Jeep Wrangler Check Engine Light: What It Means & How To Reset It

Jeep Wrangler Check Engine Light: What It Means & How To Reset It

With all of the hardware and software coursing through the metal and rubber veins of vehicles these days, it would be more surprising if you didn’t have a check engine light on in your Jeep Wrangler. It may not mean anything and it may mean everything and, despite your misgivings, you should really check it out. 

A check engine light is an indication that your PCM or ECM has detected a fault somewhere between the nose of your Jeep Wrangler and the tailgate. Getting rid of it is simply a matter of resetting the computer with an OBDII Sensor or pulling the battery cables for a few minutes. 

If you are an amateur mechanic, meaning that you do your best to repair your own vehicle rather than take out a second mortgage on your home to pay a mechanic, you probably know what is or isn’t wrong with your Jeep. But it still pays to not ignore your check engine light. 

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What Could the Check Engine Light Mean?

The check engine light usually comes on when you first crank up your Jeep but that’s completely normal and it should go off again once the engine settles in. If it stays on, there might be a problem. 

The longer you drive your Jeep, the more intimately familiar you will become with all of its subtle quirks and noises. If the check engine light comes on and there’s nothing that is otherwise wrong, as far as the sound and feel of the Jeep, it’s probably something minor. 

If there is so much as a microscopic alteration in how the gasses flow through your catalytic converter, there’s a strong chance that it will trigger your check engine light. So it doesn’t always mean that your engine is about to drop out of the Jeep and go tumbling down the highway. 

This is especially true if it’s just a solid, unblinking check engine light. If it’s blinking, you probably have something much more severe going on. If you catch your check engine light blinking on and off, you need to pull over somewhere soon, before you end up paying a tow truck.

If you live in a state that does annual emissions inspections, even a solid check engine light is bad news because it’s something that you’re going to have to pay for to make it go away. Otherwise, there’s a high probability that your vehicle won’t pass inspection. 

OBDII Sensor

A check engine light is often enough to give you a feeling of absolute helplessness, assuming you don’t have an OBDII sensor sitting in your glove compartment. It could be that the engine light is nothing more than a loose gas cap. 

But how are you supposed to know that your Jeep is not about to sling a rod if you can’t check it? Carrying an OBDII sensor in your glove compartment is one of the best moves you can make because they’re cheap as dirt if you stick with the basics.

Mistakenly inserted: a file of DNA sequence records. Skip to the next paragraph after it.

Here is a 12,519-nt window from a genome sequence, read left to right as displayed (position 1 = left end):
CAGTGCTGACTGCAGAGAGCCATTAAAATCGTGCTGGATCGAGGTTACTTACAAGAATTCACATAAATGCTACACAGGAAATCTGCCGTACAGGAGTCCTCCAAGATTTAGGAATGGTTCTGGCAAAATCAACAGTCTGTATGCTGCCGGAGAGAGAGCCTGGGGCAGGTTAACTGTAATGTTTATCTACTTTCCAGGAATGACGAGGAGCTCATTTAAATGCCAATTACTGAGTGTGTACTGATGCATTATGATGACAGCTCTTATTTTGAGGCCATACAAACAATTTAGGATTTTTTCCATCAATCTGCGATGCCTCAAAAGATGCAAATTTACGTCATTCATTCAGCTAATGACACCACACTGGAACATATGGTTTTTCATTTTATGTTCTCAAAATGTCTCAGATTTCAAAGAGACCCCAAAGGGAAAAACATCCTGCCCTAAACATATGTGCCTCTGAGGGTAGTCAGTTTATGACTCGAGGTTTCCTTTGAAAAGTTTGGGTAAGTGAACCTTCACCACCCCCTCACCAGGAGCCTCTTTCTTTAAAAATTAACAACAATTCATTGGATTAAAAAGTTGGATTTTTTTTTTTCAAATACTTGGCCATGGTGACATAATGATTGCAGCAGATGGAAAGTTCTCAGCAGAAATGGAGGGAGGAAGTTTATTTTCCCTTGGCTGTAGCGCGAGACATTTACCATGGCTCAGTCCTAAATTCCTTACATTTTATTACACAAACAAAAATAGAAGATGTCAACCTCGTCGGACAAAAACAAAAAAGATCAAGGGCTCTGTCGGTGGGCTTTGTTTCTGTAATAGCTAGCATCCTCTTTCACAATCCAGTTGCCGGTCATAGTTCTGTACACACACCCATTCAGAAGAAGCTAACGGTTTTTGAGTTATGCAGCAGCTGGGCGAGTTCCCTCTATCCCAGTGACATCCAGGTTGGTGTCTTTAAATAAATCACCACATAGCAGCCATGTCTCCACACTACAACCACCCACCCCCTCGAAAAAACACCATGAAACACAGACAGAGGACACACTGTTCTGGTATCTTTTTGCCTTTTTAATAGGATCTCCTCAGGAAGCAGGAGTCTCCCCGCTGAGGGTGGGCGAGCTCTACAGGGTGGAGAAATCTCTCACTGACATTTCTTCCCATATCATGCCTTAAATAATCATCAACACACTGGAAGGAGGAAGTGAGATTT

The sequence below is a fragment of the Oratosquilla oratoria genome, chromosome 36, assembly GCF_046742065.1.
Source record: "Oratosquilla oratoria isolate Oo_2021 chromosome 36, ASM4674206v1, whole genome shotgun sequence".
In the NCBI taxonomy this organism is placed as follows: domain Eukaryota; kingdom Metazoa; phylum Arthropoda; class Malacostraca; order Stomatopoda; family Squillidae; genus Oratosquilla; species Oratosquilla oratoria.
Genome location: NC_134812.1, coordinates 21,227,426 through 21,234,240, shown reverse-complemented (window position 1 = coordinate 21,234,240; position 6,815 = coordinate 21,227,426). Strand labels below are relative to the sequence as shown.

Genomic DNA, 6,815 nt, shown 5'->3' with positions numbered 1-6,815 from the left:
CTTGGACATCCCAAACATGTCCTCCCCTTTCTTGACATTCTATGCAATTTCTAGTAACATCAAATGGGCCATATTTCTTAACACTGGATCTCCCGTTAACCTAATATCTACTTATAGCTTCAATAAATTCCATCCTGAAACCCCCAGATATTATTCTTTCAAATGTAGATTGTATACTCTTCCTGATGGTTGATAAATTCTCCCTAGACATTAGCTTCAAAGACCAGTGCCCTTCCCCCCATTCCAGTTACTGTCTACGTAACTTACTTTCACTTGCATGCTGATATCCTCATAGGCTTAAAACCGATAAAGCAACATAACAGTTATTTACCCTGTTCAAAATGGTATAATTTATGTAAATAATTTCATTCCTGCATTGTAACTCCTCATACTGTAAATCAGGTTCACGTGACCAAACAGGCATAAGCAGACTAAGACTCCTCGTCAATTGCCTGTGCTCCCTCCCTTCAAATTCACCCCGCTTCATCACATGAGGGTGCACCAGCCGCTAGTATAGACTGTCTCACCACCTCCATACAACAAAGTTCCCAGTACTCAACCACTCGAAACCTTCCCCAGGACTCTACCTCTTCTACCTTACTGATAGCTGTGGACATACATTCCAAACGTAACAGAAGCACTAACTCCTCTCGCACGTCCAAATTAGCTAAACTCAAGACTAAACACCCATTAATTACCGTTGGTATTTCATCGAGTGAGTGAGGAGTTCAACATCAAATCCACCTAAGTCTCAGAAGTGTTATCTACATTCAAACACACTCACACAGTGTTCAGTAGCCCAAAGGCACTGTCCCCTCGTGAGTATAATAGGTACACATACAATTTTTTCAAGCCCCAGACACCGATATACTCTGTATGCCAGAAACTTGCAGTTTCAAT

If you already own a smartphone, which most people do, you don’t need any of that super expensive hardware to check the check engine light on your Jeep. With a standard OBDII sensor, all you need to do is plug it into the port that’s usually located beneath the steering wheel, close to the floorboard. 

Once your OBDII scanner displays the code that your onboard diagnostics are screaming about, pick up your smartphone and Google the year and your Jeep Wrangler, along with the code on your scanner. Now you at least have a working idea of what’s going on under the hood. 

Nowadays, you can even purchase OBDII scanners that link with an app on your smartphone, such as the FIXD. Or, you can just use BlueDriver, which is a bit more expensive but essentially the same thing with different features. 

The point is, you are armed with knowledge now and knowledge is power. Right? If you don’t have an OBDII scanner, the first thing that the mechanic is going to do is hook your Jeep’s OBDII port to an expensive-looking tablet and then they’re going to charge you $50 just for the privilege of letting them do so. 

That’s $50 out the window on a code you could have figured out yourself with nothing more than a $17.99 OBD2 scanner off of Amazon. In most cases, it’s probably something that you can pick up and replace yourself. 

After all, paying fifty bucks for a crankshaft position sensor and installing it yourself is going to feel a whole lot better than paying $150 in labor charges, $50 for a scan, and sales tax. 

How to Reset the Check Engine Light

Even if you are able to handle the problem on your own, that doesn’t mean the check engine light is going to go off on its own. You will have to reset it on your own and there are two ways to go about doing it. 

Your OBDII scanner should come with an erase button or the erase option in the digital menu. Either way, all you have to do is plug it up and scroll to the erase tab or hold down the erase button until you’re given the option to confirm. Once you confirm, the check engine light will turn off from the dash.

If you want to turn it off the old-fashioned way, that’s pretty simple as well. 

  • Turn the engine off and remove the key from the ignition
  • Pop the hood
  • Disconnect both battery terminals
  • Give it about five minutes
  • Reconnect the battery terminals
  • Turn the key in the ignition to the point just before cranking it up
  • The check engine light should be off

All Things Considered

A check engine light could mean absolutely anything. Most of the time, it’s probably not something to get panicky over. If it’s blinking, that’s a different story altogether. Get yourself an OBDII scanner and you will always have a go-to option sitting in the glove compartment.

It’s better to be informed than it is to be stranded on the side of the road with no idea what’s wrong with your Jeep. 

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